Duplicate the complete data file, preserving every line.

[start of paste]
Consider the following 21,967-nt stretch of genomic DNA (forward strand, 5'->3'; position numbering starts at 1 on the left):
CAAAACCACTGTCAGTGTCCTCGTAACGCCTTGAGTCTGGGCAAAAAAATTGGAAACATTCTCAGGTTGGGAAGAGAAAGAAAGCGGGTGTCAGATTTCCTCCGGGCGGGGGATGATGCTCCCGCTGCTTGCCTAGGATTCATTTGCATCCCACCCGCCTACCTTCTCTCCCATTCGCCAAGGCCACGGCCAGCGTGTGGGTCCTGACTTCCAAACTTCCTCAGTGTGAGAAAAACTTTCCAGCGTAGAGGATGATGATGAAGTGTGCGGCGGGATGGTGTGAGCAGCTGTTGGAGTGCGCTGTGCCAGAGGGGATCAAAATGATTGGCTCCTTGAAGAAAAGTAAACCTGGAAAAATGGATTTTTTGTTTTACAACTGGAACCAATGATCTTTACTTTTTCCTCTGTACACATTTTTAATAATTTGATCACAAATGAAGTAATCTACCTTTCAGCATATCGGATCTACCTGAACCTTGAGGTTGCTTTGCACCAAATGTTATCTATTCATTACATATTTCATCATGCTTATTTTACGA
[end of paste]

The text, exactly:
Consider the following 21,967-nt stretch of genomic DNA (forward strand, 5'->3'; position numbering starts at 1 on the left):
CAAAACCACTGTCAGTGTCCTCGTAACGCCTTGAGTCTGGGCAAAAAAATTGGAAACATTCTCAGGTTGGGAAGAGAAAGAAAGCGGGTGTCAGATTTCCTCCGGGCGGGGGATGATGCTCCCGCTGCTTGCCTAGGATTCATTTGCATCCCACCCGCCTACCTTCTCTCCCATTCGCCAAGGCCACGGCCAGCGTGTGGGTCCTGACTTCCAAACTTCCTCAGTGTGAGAAAAACTTTCCAGCGTAGAGGATGATGATGAAGTGTGCGGCGGGATGGTGTGAGCAGCTGTTGGAGTGCGCTGTGCCAGAGGGGATCAAAATGATTGGCTCCTTGAAGAAAAGTAAACCTGGAAAAATGGATTTTTTGTTTTACAACTGGAACCAATGATCTTTACTTTTTCCTCTGTACACATTTTTAATAATTTGATCACAAATGAAGTAATCTACCTTTCAGCATATCGGATCTACCTGAACCTTGAGGTTGCTTTGCACCAAATGTTATCTATTCATTACATATTTCATCATGCTTATTTTACGA